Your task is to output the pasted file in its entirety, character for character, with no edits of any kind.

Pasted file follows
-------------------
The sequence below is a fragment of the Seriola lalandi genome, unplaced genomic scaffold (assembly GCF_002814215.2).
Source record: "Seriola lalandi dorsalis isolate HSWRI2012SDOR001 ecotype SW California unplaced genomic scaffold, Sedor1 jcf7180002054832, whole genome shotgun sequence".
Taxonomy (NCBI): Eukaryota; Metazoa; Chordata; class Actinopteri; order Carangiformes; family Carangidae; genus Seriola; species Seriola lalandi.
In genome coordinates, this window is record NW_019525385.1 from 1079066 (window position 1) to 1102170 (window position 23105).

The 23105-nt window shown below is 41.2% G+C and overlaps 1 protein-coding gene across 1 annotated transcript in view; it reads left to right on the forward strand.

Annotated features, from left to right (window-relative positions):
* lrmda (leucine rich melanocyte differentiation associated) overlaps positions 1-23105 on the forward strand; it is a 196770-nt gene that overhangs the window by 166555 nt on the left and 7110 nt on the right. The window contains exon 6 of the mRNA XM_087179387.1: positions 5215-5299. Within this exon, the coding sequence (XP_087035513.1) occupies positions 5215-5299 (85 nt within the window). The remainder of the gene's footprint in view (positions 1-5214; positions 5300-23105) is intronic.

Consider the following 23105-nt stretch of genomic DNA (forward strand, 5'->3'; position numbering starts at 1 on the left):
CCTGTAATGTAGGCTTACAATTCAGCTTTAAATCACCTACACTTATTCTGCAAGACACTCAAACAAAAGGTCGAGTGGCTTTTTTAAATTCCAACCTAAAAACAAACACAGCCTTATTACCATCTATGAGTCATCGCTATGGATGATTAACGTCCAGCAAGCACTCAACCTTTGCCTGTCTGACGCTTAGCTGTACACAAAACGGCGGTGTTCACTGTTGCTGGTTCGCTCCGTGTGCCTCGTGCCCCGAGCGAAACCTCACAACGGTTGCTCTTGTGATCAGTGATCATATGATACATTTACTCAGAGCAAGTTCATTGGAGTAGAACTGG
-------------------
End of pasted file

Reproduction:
The sequence below is a fragment of the Seriola lalandi genome, unplaced genomic scaffold (assembly GCF_002814215.2).
Source record: "Seriola lalandi dorsalis isolate HSWRI2012SDOR001 ecotype SW California unplaced genomic scaffold, Sedor1 jcf7180002054832, whole genome shotgun sequence".
Taxonomy (NCBI): Eukaryota; Metazoa; Chordata; class Actinopteri; order Carangiformes; family Carangidae; genus Seriola; species Seriola lalandi.
In genome coordinates, this window is record NW_019525385.1 from 1079066 (window position 1) to 1102170 (window position 23105).

The 23105-nt window shown below is 41.2% G+C and overlaps 1 protein-coding gene across 1 annotated transcript in view; it reads left to right on the forward strand.

Annotated features, from left to right (window-relative positions):
* lrmda (leucine rich melanocyte differentiation associated) overlaps positions 1-23105 on the forward strand; it is a 196770-nt gene that overhangs the window by 166555 nt on the left and 7110 nt on the right. The window contains exon 6 of the mRNA XM_087179387.1: positions 5215-5299. Within this exon, the coding sequence (XP_087035513.1) occupies positions 5215-5299 (85 nt within the window). The remainder of the gene's footprint in view (positions 1-5214; positions 5300-23105) is intronic.

Consider the following 23105-nt stretch of genomic DNA (forward strand, 5'->3'; position numbering starts at 1 on the left):
CCTGTAATGTAGGCTTACAATTCAGCTTTAAATCACCTACACTTATTCTGCAAGACACTCAAACAAAAGGTCGAGTGGCTTTTTTAAATTCCAACCTAAAAACAAACACAGCCTTATTACCATCTATGAGTCATCGCTATGGATGATTAACGTCCAGCAAGCACTCAACCTTTGCCTGTCTGACGCTTAGCTGTACACAAAACGGCGGTGTTCACTGTTGCTGGTTCGCTCCGTGTGCCTCGTGCCCCGAGCGAAACCTCACAACGGTTGCTCTTGTGATCAGTGATCATATGATACATTTACTCAGAGCAAGTTCATTGGAGTAGAACTGG